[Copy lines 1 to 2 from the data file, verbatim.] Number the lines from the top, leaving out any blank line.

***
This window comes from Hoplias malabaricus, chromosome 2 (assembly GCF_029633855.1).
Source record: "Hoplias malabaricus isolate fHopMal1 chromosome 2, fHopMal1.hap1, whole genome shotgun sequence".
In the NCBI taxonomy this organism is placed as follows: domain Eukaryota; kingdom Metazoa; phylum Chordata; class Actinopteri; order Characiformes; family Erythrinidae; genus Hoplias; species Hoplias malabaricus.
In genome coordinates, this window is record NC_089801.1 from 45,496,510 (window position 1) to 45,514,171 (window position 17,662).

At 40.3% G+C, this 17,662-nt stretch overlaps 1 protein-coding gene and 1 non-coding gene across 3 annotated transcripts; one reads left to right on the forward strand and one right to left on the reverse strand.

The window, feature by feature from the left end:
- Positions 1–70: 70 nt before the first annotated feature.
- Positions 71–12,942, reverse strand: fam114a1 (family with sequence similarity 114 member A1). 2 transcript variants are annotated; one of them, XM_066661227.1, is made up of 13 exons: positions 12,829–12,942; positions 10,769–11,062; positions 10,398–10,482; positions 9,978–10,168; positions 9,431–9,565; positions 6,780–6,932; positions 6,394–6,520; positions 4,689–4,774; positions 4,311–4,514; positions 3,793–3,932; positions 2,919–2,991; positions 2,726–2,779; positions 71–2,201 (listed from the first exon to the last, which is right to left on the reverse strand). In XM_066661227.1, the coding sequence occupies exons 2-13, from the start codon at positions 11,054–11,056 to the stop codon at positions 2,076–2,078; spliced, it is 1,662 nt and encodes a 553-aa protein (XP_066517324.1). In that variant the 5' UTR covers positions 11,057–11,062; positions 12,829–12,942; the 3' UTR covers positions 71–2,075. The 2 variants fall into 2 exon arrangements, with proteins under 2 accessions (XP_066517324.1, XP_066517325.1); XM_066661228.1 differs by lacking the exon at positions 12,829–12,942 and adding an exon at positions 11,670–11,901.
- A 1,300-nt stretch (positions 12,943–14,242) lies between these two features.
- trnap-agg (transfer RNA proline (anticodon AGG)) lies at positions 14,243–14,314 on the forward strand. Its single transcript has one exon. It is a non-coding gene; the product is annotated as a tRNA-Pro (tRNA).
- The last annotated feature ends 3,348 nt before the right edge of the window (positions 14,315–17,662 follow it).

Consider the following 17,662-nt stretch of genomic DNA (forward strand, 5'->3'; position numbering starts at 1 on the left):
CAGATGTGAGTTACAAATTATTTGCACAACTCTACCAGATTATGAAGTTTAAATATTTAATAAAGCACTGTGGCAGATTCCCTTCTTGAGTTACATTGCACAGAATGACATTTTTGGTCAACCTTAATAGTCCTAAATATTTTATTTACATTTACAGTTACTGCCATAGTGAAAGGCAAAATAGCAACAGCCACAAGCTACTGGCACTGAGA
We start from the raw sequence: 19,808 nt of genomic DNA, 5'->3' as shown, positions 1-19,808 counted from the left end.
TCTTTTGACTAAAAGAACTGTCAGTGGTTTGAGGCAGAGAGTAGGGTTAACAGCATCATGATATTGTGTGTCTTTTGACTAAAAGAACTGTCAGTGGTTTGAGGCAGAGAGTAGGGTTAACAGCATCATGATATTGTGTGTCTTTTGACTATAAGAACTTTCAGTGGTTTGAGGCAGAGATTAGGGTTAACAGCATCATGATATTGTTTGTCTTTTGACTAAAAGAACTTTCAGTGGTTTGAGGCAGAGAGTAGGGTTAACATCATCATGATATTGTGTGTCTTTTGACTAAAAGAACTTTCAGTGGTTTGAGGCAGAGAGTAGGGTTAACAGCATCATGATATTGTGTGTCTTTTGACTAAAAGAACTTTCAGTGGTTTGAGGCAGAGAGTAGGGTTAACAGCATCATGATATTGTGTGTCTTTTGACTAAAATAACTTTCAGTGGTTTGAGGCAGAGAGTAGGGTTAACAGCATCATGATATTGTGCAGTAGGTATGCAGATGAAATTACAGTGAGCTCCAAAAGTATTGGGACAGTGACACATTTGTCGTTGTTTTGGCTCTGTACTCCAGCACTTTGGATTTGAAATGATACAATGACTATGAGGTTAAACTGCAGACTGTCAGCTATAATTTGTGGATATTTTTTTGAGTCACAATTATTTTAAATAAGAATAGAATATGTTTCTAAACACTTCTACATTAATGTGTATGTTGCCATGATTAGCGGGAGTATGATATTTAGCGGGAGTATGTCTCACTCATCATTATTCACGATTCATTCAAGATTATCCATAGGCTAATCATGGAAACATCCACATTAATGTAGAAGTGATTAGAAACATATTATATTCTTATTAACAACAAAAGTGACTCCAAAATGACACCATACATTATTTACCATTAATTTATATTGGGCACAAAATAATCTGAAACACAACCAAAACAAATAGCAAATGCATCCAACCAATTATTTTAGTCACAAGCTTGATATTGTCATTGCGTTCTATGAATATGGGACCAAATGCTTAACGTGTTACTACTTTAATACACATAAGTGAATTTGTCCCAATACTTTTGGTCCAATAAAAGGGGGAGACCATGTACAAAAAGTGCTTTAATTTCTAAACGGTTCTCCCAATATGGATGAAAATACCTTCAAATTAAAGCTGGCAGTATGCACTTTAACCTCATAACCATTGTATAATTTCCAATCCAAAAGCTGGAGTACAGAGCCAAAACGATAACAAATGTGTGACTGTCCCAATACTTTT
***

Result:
This window comes from Hoplias malabaricus, chromosome 2 (assembly GCF_029633855.1).
Source record: "Hoplias malabaricus isolate fHopMal1 chromosome 2, fHopMal1.hap1, whole genome shotgun sequence".